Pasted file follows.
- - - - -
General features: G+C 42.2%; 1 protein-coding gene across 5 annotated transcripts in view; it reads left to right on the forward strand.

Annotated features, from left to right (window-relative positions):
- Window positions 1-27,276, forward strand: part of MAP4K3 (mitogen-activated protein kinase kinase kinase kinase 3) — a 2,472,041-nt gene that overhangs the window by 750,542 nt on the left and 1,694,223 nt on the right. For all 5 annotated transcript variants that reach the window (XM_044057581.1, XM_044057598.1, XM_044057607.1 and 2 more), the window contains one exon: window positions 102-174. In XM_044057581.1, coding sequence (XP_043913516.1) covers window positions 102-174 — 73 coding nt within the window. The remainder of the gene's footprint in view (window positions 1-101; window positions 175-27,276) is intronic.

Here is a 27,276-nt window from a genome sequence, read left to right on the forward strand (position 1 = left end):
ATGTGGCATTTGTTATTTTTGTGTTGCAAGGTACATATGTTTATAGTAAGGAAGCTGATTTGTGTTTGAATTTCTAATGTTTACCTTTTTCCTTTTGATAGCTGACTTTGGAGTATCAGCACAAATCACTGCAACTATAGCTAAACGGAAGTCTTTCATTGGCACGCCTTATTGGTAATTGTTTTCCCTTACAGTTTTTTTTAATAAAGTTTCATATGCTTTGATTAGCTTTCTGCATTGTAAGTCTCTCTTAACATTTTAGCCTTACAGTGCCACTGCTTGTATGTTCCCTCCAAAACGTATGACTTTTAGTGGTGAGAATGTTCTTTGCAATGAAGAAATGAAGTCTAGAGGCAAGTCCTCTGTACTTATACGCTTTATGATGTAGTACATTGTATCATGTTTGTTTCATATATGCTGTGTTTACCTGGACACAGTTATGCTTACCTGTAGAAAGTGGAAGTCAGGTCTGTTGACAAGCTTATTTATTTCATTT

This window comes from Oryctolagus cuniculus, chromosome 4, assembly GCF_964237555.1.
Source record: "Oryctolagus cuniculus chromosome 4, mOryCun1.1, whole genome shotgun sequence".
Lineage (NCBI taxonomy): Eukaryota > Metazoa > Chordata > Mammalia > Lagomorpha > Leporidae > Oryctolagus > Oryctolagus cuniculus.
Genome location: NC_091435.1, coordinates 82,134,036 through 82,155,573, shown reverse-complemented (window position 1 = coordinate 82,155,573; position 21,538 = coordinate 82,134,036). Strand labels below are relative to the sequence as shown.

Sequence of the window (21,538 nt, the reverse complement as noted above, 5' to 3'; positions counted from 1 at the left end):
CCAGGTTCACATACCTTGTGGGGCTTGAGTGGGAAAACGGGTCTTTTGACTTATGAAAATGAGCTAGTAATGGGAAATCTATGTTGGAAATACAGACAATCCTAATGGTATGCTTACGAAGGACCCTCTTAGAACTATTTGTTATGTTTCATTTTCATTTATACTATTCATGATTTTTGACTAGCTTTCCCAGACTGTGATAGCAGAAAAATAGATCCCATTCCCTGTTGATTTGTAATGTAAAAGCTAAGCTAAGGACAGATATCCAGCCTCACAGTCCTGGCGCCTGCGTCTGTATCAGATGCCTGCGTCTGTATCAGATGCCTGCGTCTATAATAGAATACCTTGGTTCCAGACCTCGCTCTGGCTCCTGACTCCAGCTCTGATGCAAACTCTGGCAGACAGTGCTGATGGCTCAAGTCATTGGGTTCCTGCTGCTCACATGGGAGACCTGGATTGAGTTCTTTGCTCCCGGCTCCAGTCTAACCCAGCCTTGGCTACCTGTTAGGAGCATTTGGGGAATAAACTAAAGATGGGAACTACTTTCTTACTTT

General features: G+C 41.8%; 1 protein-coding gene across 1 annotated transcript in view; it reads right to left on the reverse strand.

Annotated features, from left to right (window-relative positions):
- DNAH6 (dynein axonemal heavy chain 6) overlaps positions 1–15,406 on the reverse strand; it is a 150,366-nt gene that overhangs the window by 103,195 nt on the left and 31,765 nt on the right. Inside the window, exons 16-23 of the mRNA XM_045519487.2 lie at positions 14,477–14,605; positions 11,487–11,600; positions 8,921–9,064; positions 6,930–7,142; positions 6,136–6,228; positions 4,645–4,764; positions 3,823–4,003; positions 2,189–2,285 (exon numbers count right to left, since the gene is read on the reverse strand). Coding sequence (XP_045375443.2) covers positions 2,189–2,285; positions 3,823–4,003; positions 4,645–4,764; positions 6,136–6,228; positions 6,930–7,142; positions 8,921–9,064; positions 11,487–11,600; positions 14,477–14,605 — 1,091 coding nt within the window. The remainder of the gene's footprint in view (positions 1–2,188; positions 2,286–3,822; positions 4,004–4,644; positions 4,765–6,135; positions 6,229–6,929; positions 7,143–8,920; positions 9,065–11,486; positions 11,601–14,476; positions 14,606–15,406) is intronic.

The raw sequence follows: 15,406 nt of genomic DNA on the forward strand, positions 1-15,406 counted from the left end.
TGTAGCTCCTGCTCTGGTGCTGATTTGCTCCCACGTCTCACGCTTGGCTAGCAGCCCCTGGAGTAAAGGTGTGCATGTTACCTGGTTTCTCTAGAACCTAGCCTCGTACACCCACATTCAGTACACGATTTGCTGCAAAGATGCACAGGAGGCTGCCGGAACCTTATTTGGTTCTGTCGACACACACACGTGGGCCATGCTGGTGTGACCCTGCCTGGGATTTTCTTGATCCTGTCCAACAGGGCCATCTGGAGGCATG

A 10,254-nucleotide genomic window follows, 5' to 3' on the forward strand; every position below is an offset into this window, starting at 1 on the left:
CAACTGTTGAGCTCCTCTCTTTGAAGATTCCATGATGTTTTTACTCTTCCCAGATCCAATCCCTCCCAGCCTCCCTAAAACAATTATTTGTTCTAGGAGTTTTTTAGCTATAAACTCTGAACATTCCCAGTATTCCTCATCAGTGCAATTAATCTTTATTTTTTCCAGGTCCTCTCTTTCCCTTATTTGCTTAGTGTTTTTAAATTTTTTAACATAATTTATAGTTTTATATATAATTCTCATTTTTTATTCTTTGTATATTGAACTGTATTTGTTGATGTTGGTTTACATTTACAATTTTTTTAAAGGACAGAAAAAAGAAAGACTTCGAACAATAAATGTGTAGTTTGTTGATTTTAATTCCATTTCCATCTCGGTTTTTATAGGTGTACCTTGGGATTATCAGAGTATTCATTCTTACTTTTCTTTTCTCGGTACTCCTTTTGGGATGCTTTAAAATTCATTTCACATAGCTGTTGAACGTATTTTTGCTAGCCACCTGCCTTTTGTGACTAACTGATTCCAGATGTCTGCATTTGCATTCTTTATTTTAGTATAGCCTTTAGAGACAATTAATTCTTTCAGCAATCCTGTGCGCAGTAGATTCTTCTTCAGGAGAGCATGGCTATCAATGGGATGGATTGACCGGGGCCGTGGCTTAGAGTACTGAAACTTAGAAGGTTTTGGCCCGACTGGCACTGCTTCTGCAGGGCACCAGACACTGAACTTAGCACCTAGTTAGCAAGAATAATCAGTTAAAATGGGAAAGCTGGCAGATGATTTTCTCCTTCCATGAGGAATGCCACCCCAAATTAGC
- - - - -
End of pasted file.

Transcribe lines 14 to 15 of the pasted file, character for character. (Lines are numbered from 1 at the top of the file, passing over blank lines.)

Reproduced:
- DNAH6 (dynein axonemal heavy chain 6) overlaps positions 1–15,406 on the reverse strand; it is a 150,366-nt gene that overhangs the window by 103,195 nt on the left and 31,765 nt on the right. Inside the window, exons 16-23 of the mRNA XM_045519487.2 lie at positions 14,477–14,605; positions 11,487–11,600; positions 8,921–9,064; positions 6,930–7,142; positions 6,136–6,228; positions 4,645–4,764; positions 3,823–4,003; positions 2,189–2,285 (exon numbers count right to left, since the gene is read on the reverse strand). Coding sequence (XP_045375443.2) covers positions 2,189–2,285; positions 3,823–4,003; positions 4,645–4,764; positions 6,136–6,228; positions 6,930–7,142; positions 8,921–9,064; positions 11,487–11,600; positions 14,477–14,605 — 1,091 coding nt within the window. The remainder of the gene's footprint in view (positions 1–2,188; positions 2,286–3,822; positions 4,004–4,644; positions 4,765–6,135; positions 6,229–6,929; positions 7,143–8,920; positions 9,065–11,486; positions 11,601–14,476; positions 14,606–15,406) is intronic.

The raw sequence follows: 15,406 nt of genomic DNA on the forward strand, positions 1-15,406 counted from the left end.